To make a table accessible, take the following steps:

  1. Position the cursor anywhere in a table.
  2. On the Table Tools Design tab, in the Table Style Options group, select the Header Row check box.
  3. Type in the column headings.
Screenshot of where to find table layout structure

Table layout structure

Use larger font size and sufficient spaces

“People who have dyslexia describe seeing text ‘swim together’ on a page (the compressing of one line of text into the line below). They often see text merge or distort.” ¹

Note: For people who have dyslexia or have low vision, reduce the reading load. For example, they might benefit from familiar sans serif fonts, such as Arial or Calibri. Avoid using all capital letters and excessive italics or underlines. Include ample white space between sentences and paragraphs.

Avoid repeated blank characters

Extra spaces, tabs and empty paragraphs may be perceived as blanks by people using screen readers. After hearing “blank” several times, those users might think they have reached the end of the information. Instead, use formatting, indenting and styles to create whitespace.

Try to use text format in the Home tab for creating accessible slide. You can also can use the pre-built slide templates.

Avoid image watermarks

Images used as watermarks may not be understood by people with vision or cognitive disabilities. If you must use a watermark, make sure that the information it contains is also included elsewhere in your document.

Use closed captions for audio and video

If you use additional audio or video components in a document, ensure that the content is available in alternative formats for users with disabilities, such as closed caption, transcripts or alt text.

Use the Accessibility Checker

Just as a spelling checker identifies possible spelling errors, the Accessibility Checker in Word, Excel, and PowerPoint identifies possible accessibility issues in your Office file so you can fix these issues and make your content accessible to someone with a disability.

The Accessibility Checker checks your file against a set of possible issues that people with disabilities might experience in your file. Each issue is classified as an Error, Warning or Tip.

  • Error: An error is for content that makes a file very difficult or impossible for people with disabilities to understand.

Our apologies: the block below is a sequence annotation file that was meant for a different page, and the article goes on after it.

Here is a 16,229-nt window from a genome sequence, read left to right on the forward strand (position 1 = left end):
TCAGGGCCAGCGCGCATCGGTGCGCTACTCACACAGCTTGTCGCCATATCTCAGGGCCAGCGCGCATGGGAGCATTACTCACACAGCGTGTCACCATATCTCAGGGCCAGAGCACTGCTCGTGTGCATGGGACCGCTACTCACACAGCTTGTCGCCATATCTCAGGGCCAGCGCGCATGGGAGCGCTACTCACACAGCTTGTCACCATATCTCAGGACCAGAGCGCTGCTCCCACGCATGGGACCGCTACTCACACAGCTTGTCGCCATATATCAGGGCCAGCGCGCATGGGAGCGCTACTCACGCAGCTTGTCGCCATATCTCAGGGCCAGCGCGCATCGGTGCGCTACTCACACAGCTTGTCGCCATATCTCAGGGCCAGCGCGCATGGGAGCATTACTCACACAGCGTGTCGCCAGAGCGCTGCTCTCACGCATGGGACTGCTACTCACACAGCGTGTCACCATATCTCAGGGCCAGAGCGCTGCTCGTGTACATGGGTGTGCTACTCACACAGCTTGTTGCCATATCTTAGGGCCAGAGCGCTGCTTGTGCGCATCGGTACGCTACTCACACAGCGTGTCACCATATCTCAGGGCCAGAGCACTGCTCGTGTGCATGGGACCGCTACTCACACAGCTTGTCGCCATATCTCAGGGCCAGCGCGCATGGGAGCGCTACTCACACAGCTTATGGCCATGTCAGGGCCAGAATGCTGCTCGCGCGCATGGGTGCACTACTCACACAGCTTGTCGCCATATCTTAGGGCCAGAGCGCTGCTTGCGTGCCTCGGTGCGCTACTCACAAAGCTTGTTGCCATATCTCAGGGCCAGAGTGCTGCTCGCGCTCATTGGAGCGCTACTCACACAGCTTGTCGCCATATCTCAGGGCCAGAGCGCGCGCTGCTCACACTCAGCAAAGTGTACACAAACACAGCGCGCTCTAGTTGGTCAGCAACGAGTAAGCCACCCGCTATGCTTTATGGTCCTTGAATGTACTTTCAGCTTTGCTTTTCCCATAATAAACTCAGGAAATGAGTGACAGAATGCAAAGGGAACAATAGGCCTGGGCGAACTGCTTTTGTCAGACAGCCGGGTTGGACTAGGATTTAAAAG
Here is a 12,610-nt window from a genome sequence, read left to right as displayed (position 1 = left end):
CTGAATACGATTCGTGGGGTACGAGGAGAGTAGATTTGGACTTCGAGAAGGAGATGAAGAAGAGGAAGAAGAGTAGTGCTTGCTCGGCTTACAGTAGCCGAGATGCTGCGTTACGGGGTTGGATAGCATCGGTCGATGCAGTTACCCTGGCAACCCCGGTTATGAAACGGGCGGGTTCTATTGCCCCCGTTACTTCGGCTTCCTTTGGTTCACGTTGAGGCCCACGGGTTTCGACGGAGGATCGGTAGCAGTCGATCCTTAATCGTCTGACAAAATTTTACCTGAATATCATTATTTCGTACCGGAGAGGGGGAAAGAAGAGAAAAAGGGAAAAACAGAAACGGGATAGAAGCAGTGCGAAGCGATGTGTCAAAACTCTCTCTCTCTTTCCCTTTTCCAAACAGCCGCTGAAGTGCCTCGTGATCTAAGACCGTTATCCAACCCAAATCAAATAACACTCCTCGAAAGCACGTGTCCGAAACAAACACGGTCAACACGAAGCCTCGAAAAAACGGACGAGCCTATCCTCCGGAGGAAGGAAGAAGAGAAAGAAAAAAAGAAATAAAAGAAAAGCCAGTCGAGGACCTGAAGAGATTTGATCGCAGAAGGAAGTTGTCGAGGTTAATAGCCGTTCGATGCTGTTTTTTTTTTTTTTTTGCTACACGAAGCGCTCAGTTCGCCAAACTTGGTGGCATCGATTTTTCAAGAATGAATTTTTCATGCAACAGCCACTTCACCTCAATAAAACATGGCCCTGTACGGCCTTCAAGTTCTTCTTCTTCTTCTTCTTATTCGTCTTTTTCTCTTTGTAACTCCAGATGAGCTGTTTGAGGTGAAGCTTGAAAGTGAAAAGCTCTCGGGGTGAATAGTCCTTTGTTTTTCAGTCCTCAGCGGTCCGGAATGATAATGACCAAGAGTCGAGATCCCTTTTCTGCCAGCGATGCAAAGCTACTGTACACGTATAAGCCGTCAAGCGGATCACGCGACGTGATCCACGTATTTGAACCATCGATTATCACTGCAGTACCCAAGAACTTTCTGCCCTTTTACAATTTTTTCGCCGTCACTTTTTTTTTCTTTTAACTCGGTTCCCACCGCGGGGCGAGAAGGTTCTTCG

• Warning: A warning is for content that in most cases, but not all, makes a file difficult for people with disabilities to understand.
  • Tip: A tip is for content that people with disabilities can understand, but that might be better organized or presented in a way that would improve their experience.

Fixing some issues might require you to change, reformat or update your content. The Accessibility Checker also lets you know about Office features you can use to make your content more accessible.

Generating an accessibility report

  1. Click File and then Inspect Presentation.
  2. If the Accessibility Checker sees any potential issues, you will see a message next to the Check for Issues button.
  3. To view and repair the issues in your file, click Check for Issues > Check Accessibility.
  4. Click a specific issue to see Additional Information and the steps you can take to change the content.
A screenshot of where to find the Accessibility Checker

In the Inspect Document section, you will find the Accessibility Checker.

Correct all errors listed in the report

IMPORTANT: It is strongly recommended that you correct any errors the Accessibility Checker finds. It is also recommended that you add alt text in the PowerPoint document instead of the PDF version, so as to facilitate the updating of the alternative version. Generate the report until there are no errors left.

A screenshot of how errors and warnings appear in the Accessibility Checker

Check all the errors and warnings in the Accessibility Checker to solve and remove them.